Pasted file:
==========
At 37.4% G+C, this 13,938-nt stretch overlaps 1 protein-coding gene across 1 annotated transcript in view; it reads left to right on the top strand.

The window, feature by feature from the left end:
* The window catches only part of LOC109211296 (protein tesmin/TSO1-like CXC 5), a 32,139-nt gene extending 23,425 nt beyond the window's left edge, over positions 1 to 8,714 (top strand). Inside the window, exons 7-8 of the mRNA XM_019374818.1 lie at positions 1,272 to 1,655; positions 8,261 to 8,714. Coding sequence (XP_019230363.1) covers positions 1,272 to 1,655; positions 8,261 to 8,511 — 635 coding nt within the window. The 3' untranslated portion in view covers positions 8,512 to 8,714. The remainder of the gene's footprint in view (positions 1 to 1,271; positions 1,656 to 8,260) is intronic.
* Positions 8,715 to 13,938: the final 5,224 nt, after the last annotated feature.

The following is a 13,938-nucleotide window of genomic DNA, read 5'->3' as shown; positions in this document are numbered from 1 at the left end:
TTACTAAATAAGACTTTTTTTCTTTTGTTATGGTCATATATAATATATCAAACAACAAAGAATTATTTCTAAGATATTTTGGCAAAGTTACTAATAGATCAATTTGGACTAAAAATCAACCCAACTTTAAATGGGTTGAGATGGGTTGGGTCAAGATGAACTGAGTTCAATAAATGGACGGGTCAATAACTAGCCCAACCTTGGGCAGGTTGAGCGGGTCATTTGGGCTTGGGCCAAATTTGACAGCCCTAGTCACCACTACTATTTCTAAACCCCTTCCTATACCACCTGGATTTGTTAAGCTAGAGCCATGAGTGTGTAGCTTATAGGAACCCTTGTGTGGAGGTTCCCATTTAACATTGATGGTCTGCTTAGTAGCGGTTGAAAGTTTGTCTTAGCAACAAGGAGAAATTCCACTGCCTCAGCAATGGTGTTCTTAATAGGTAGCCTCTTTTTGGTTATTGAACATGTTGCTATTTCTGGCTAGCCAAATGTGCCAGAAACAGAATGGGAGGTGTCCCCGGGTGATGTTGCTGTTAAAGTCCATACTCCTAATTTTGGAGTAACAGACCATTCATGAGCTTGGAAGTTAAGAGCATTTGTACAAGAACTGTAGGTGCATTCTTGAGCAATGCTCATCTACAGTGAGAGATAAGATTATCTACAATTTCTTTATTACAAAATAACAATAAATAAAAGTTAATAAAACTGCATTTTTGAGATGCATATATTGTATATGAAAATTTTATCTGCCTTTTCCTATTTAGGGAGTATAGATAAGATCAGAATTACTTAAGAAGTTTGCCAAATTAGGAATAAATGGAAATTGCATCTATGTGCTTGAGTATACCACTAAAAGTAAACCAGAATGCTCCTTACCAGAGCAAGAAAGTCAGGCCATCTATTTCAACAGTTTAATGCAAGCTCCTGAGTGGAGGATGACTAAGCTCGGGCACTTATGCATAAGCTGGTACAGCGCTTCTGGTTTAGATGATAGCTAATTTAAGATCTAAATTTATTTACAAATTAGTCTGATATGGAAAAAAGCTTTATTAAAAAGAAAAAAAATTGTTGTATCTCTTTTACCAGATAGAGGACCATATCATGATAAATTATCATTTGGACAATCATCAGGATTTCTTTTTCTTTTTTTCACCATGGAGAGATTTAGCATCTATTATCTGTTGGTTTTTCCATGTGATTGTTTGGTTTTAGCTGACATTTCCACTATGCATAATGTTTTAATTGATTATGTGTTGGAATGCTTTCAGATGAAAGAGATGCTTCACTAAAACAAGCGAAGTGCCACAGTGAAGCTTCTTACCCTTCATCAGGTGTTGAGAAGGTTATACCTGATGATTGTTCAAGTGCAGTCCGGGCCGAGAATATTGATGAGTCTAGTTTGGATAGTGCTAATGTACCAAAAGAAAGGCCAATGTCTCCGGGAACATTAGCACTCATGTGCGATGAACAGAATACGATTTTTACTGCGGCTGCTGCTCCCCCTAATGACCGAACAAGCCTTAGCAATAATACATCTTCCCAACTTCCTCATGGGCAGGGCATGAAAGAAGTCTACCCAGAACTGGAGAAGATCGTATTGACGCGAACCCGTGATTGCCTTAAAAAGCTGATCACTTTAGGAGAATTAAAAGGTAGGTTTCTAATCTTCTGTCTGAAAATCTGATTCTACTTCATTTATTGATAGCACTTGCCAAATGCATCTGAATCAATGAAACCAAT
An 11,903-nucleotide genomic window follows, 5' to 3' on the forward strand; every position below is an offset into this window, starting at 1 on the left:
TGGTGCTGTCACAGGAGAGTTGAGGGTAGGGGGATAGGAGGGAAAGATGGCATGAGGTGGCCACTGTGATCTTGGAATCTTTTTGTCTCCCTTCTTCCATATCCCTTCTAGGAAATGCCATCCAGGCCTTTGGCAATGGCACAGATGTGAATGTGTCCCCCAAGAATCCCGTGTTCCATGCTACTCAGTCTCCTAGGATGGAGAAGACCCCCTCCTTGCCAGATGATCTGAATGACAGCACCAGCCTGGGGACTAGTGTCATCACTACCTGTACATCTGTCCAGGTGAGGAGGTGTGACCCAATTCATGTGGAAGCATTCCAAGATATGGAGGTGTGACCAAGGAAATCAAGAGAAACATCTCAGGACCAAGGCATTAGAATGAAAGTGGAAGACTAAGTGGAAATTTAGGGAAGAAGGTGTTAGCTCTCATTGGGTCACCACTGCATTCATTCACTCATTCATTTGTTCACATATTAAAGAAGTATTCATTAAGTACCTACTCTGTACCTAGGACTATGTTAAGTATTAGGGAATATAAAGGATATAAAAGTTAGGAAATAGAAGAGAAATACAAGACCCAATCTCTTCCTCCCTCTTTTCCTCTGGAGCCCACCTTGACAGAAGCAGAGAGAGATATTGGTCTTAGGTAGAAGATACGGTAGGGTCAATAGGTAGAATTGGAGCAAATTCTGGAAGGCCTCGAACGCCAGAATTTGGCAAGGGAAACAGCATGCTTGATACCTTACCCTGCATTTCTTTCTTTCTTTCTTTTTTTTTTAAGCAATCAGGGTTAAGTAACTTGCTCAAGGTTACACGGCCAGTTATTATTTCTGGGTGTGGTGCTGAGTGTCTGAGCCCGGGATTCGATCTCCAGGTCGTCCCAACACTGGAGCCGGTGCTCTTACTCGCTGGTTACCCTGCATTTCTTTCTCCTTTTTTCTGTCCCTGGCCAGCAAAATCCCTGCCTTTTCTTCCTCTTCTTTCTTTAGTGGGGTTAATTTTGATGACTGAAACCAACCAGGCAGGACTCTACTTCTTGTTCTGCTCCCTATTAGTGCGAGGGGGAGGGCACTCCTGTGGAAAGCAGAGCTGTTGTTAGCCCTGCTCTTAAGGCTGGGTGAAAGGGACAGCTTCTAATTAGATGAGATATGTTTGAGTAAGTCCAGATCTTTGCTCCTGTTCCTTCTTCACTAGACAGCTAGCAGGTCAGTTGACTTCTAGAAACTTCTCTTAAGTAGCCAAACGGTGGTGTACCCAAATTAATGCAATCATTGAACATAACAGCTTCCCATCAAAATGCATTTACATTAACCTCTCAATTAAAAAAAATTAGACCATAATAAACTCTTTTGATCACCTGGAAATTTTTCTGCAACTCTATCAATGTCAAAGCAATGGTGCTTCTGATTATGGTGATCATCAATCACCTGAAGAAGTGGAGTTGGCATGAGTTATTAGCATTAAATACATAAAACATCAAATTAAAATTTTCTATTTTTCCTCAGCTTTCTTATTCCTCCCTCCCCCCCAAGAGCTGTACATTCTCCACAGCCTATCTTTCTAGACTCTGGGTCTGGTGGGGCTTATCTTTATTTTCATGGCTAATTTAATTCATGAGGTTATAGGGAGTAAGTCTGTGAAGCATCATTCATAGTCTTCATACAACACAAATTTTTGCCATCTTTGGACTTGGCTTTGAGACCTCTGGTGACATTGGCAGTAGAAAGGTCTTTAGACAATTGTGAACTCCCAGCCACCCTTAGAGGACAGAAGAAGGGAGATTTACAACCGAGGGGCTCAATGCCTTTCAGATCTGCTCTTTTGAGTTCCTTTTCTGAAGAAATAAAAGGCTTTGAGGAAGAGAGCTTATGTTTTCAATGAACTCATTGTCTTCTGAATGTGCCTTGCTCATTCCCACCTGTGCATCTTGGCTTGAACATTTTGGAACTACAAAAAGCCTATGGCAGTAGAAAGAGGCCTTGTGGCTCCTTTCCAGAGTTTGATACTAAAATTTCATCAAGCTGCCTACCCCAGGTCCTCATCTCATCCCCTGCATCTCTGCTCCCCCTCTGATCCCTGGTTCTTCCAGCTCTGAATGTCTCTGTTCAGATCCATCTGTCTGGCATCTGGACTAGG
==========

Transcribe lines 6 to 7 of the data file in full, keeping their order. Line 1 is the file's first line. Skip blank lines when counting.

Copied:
TTACTAAATAAGACTTTTTTTCTTTTGTTATGGTCATATATAATATATCAAACAACAAAGAATTATTTCTAAGATATTTTGGCAAAGTTACTAATAGATCAATTTGGACTAAAAATCAACCCAACTTTAAATGGGTTGAGATGGGTTGGGTCAAGATGAACTGAGTTCAATAAATGGACGGGTCAATAACTAGCCCAACCTTGGGCAGGTTGAGCGGGTCATTTGGGCTTGGGCCAAATTTGACAGCCCTAGTCACCACTACTATTTCTAAACCCCTTCCTATACCACCTGGATTTGTTAAGCTAGAGCCATGAGTGTGTAGCTTATAGGAACCCTTGTGTGGAGGTTCCCATTTAACATTGATGGTCTGCTTAGTAGCGGTTGAAAGTTTGTCTTAGCAACAAGGAGAAATTCCACTGCCTCAGCAATGGTGTTCTTAATAGGTAGCCTCTTTTTGGTTATTGAACATGTTGCTATTTCTGGCTAGCCAAATGTGCCAGAAACAGAATGGGAGGTGTCCCCGGGTGATGTTGCTGTTAAAGTCCATACTCCTAATTTTGGAGTAACAGACCATTCATGAGCTTGGAAGTTAAGAGCATTTGTACAAGAACTGTAGGTGCATTCTTGAGCAATGCTCATCTACAGTGAGAGATAAGATTATCTACAATTTCTTTATTACAAAATAACAATAAATAAAAGTTAATAAAACTGCATTTTTGAGATGCATATATTGTATATGAAAATTTTATCTGCCTTTTCCTATTTAGGGAGTATAGATAAGATCAGAATTACTTAAGAAGTTTGCCAAATTAGGAATAAATGGAAATTGCATCTATGTGCTTGAGTATACCACTAAAAGTAAACCAGAATGCTCCTTACCAGAGCAAGAAAGTCAGGCCATCTATTTCAACAGTTTAATGCAAGCTCCTGAGTGGAGGATGACTAAGCTCGGGCACTTATGCATAAGCTGGTACAGCGCTTCTGGTTTAGATGATAGCTAATTTAAGATCTAAATTTATTTACAAATTAGTCTGATATGGAAAAAAGCTTTATTAAAAAGAAAAAAAATTGTTGTATCTCTTTTACCAGATAGAGGACCATATCATGATAAATTATCATTTGGACAATCATCAGGATTTCTTTTTCTTTTTTTCACCATGGAGAGATTTAGCATCTATTATCTGTTGGTTTTTCCATGTGATTGTTTGGTTTTAGCTGACATTTCCACTATGCATAATGTTTTAATTGATTATGTGTTGGAATGCTTTCAGATGAAAGAGATGCTTCACTAAAACAAGCGAAGTGCCACAGTGAAGCTTCTTACCCTTCATCAGGTGTTGAGAAGGTTATACCTGATGATTGTTCAAGTGCAGTCCGGGCCGAGAATATTGATGAGTCTAGTTTGGATAGTGCTAATGTACCAAAAGAAAGGCCAATGTCTCCGGGAACATTAGCACTCATGTGCGATGAACAGAATACGATTTTTACTGCGGCTGCTGCTCCCCCTAATGACCGAACAAGCCTTAGCAATAATACATCTTCCCAACTTCCTCATGGGCAGGGCATGAAAGAAGTCTACCCAGAACTGGAGAAGATCGTATTGACGCGAACCCGTGATTGCCTTAAAAAGCTGATCACTTTAGGAGAATTAAAAGGTAGGTTTCTAATCTTCTGTCTGAAAATCTGATTCTACTTCATTTATTGATAGCACTTGCCAAATGCATCTGAATCAATGAAACCAAT
An 11,903-nucleotide genomic window follows, 5' to 3' on the forward strand; every position below is an offset into this window, starting at 1 on the left: